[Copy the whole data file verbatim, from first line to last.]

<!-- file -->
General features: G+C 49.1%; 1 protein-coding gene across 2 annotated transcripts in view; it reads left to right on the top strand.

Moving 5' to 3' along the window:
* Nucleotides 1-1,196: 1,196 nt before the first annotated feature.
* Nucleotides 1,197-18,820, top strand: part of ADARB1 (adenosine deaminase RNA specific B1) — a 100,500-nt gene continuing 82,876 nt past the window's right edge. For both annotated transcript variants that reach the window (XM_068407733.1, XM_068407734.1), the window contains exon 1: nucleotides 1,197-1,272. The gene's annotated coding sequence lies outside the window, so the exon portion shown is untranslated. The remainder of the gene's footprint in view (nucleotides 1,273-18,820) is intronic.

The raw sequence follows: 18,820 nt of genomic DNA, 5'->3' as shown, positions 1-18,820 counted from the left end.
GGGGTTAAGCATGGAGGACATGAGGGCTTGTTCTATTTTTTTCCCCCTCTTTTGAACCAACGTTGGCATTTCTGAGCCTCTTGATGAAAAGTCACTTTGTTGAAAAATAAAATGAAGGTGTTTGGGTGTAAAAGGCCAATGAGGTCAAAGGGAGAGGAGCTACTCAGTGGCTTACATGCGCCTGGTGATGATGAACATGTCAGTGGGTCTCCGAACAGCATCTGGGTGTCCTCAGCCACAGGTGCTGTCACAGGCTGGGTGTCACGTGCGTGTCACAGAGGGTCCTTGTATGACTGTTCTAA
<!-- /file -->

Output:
General features: G+C 49.1%; 1 protein-coding gene across 2 annotated transcripts in view; it reads left to right on the top strand.

Moving 5' to 3' along the window:
* Nucleotides 1-1,196: 1,196 nt before the first annotated feature.
* Nucleotides 1,197-18,820, top strand: part of ADARB1 (adenosine deaminase RNA specific B1) — a 100,500-nt gene continuing 82,876 nt past the window's right edge. For both annotated transcript variants that reach the window (XM_068407733.1, XM_068407734.1), the window contains exon 1: nucleotides 1,197-1,272. The gene's annotated coding sequence lies outside the window, so the exon portion shown is untranslated. The remainder of the gene's footprint in view (nucleotides 1,273-18,820) is intronic.

The raw sequence follows: 18,820 nt of genomic DNA, 5'->3' as shown, positions 1-18,820 counted from the left end.
GGGGTTAAGCATGGAGGACATGAGGGCTTGTTCTATTTTTTTCCCCCTCTTTTGAACCAACGTTGGCATTTCTGAGCCTCTTGATGAAAAGTCACTTTGTTGAAAAATAAAATGAAGGTGTTTGGGTGTAAAAGGCCAATGAGGTCAAAGGGAGAGGAGCTACTCAGTGGCTTACATGCGCCTGGTGATGATGAACATGTCAGTGGGTCTCCGAACAGCATCTGGGTGTCCTCAGCCACAGGTGCTGTCACAGGCTGGGTGTCACGTGCGTGTCACAGAGGGTCCTTGTATGACTGTTCTAA